Having just finished two back-to-back biographies about Jesus – Bill O’Reilly’s Killing Jesus and the Modern Library classic of 1863 titled The Life of Jesus by Ernest Renan – the books will be reviewed separately, but with several significant comparisons.
Killing Jesus is a concise history of life in the Roman Empire and Judea during the time of Jesus and how that history relates to his birth and crucifixion. The operative word being “concise”. The book is direct and to the point.
The first 63 pages describe social and economical conditions and focus on politics of the time including pertinent details about various leaders: Julius Caesar, Augustus Caesar and Tiberius, Herod and Antipas, the head Priest of Judea – Caiaphas, and Pontius Pilate. This is followed by details of the life of Jesus from his birth in Nazareth to the day after his death.
Even if you’ve read the Bible – Old and New Testaments – using the aid of a study guide, seen movies, and listened to sermons, you may still find this book compelling. After all, some sections of the bible are beyond comprehension for the average layman, and even learned scholars are still debating over it’s meaning. Add to that the hundreds of translations that vary in wording and interpretation based on religious faith. O’Reilly uses the English translation of Zondervan’s New International Version Bible Study along with various other sources and tries to present an unbiased account.
The current popularity of Killing Jesus – as opposed to The Life of Jesus – may be primarily a result of four major factors.
Killing Jesus can boast a high profile author and massive marketing effort.
Even if Killing Jesus did not have the large media exposure, it would appeal to people with limited leisure time looking for a quick read.
O’Reilly seems to go out of his way not to offend Christians – skirting any doubt of whether Jesus was in fact from the House of David and born in Bethlehem (prerequisites to being the Messiah… according to prophecy). Not emphasizing that there was no medicine or science in this region during the lifetime of Jesus and miracles (like healing) could well have been illusions. And failing to mention that many people performed “miracles” in those times… among other things, including failing to delve into the history of the writing of the Gospels and their authenticity. All this is explored in depth in Renan’s The Life of Jesus.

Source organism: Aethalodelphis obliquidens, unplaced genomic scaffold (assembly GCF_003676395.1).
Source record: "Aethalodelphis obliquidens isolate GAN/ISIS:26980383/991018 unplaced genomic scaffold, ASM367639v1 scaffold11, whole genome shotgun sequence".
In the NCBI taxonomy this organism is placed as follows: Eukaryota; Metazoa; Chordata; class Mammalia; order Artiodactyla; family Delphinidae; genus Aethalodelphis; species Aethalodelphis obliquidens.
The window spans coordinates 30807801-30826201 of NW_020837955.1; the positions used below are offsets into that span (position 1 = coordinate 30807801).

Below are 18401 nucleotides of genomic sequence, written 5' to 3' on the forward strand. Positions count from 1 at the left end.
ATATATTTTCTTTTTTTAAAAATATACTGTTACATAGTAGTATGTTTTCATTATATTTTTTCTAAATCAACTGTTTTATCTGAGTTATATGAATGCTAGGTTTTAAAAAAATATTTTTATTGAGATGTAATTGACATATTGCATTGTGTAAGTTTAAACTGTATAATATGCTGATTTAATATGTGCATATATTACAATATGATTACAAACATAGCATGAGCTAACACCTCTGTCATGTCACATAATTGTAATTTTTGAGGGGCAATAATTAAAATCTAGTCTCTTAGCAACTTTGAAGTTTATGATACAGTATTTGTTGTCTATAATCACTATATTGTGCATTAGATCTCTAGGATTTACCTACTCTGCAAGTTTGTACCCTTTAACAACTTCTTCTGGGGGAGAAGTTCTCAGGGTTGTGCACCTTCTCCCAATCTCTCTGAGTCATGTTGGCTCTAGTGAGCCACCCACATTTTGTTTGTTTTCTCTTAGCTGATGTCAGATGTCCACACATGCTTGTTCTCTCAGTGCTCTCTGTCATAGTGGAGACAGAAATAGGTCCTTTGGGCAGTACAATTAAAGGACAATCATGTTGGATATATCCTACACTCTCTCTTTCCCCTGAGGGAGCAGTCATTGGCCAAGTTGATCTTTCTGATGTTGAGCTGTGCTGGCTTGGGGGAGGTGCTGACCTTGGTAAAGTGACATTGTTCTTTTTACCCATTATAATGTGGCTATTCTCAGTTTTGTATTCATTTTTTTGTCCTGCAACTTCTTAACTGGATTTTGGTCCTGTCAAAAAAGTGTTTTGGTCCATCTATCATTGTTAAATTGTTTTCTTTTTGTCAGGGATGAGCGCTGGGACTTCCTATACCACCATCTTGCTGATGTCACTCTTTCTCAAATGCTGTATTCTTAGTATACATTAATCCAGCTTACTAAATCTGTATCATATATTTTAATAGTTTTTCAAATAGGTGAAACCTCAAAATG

Providing vivid descriptions of surroundings, clothing, weapons, and people, O’Reilly takes the liberty of assuming the mannerisms, thoughts, and exact words of conversations in the telling of his historical tale… making it read almost like a novel. “It is a rhythm the child (Jesus) has never before experienced, and he enjoys it immensely.” (Pg. 71) and “John (the Baptist) does not feel the weight of the heavy steel blade as it slices his head from his body.” (Pg. 152) This humanizing of ancient historical figures brings life to the story and creates personal interest. It especially brings Jesus to the human level in the final chapters and creates great sympathy and emotion.
Reading the story of Jesus in the form of a history book was quite fascinating. Despite numerous reviews citing complaints about distortion of historical facts – Renan put it quite eloquently in The Life of Jesus. “Let any one endeavor to get at the truth as to the way in which such or such contemporary fact has happened; he will not succeed. Two accounts of the same event given by different eye-witnesses differ essentially. Must we, therefore, reject all the coloring of the narratives, and limit ourselves to the bare facts only?” (Pg. 57) Enough people were there to witness the facts, and relay the story, and document their beliefs – and yet, there is not even a unanimous consensus historically documented that Jesus was in fact the Messiah. So perhaps the negative reviews of Killing Jesus are being a little too harsh with their criticism.
A final comparison… Killing Jesus definitely evoked more emotion, but The Life of Jesus – discounting all miracles, myths, and suppositions based on religious faith – made me see that Jesus did accomplish a miraculous feat. Through word of mouth – over the course of no more than 10 years – Jesus elevated the concept of “One God” for all people, all lands, all ages, until the end of time.
Killing Jesus is Rated 3 Stars.
as compared to… The Life of Jesus – Rated 5 Stars. (if you are a serious reader – check out this book)
I use a rating scale of 1 to 5. Books rated 1, I seldom finish. Books rated 2, I usually finish but would never recommend to anyone. 5 is the highest rating.